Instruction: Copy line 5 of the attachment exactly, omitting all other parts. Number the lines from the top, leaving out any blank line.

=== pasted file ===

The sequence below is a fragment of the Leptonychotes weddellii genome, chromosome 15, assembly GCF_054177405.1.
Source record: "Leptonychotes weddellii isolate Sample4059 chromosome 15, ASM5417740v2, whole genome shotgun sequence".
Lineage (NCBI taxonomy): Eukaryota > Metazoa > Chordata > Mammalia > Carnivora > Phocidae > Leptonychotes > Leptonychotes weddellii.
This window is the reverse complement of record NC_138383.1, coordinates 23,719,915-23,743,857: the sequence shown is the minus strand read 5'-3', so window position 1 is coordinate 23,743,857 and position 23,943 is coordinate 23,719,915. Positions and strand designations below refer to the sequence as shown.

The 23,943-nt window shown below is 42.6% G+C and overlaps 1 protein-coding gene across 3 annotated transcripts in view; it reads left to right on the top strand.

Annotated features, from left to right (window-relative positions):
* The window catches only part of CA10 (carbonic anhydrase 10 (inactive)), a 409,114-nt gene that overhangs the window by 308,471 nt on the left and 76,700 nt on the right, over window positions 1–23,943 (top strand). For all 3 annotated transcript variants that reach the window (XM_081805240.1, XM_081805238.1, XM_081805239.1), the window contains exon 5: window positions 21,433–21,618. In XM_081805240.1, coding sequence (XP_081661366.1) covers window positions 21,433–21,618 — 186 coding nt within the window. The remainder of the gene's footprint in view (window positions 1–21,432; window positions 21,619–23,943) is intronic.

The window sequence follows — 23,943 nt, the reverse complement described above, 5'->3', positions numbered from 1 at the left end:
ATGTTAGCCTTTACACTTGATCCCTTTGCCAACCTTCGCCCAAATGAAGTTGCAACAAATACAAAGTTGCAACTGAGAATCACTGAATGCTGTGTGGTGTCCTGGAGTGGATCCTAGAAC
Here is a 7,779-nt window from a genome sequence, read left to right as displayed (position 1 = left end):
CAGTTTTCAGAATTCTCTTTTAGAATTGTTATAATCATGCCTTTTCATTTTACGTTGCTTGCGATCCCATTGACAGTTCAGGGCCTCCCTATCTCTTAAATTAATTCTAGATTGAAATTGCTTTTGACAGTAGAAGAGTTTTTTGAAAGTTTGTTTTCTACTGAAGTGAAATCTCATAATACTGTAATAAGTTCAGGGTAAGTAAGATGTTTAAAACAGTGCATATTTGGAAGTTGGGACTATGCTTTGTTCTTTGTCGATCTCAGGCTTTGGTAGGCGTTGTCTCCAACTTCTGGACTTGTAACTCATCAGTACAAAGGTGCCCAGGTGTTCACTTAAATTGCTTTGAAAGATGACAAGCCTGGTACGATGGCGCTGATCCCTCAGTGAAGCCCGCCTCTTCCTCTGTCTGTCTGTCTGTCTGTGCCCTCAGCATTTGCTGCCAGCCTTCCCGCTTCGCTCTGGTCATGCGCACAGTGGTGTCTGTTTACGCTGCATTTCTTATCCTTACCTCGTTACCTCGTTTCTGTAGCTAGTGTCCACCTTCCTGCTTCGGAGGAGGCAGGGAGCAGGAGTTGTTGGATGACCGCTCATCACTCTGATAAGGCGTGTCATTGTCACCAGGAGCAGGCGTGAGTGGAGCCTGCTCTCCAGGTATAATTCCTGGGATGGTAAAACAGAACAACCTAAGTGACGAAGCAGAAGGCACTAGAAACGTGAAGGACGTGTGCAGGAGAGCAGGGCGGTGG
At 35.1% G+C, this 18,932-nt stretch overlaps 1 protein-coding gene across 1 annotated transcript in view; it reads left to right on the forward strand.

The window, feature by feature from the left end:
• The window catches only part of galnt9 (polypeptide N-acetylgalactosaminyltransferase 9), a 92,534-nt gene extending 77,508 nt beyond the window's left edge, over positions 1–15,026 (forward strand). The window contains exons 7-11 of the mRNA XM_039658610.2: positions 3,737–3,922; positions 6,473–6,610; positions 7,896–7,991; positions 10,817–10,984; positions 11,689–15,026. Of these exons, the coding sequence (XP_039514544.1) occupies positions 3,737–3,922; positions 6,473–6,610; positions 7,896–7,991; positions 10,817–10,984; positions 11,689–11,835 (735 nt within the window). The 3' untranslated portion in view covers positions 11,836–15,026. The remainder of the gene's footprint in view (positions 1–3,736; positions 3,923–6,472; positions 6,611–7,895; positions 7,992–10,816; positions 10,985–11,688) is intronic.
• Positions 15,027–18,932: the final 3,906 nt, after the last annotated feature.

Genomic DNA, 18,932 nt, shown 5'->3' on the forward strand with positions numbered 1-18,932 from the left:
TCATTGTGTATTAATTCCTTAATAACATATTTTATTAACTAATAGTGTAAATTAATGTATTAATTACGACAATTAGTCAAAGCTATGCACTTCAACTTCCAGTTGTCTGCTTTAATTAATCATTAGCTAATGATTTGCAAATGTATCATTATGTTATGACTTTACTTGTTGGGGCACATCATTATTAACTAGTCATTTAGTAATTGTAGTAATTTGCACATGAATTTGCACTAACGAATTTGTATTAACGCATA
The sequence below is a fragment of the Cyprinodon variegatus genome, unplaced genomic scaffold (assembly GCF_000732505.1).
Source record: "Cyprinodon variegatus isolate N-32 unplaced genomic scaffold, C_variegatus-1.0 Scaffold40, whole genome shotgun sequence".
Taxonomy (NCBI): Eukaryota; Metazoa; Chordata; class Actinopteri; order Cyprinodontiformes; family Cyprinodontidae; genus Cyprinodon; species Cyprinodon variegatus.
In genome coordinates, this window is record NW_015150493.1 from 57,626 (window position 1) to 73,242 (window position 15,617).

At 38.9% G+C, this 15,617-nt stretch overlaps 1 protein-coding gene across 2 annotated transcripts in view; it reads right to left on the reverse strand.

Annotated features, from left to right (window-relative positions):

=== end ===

The 23,943-nt window shown below is 42.6% G+C and overlaps 1 protein-coding gene across 3 annotated transcripts in view; it reads left to right on the top strand.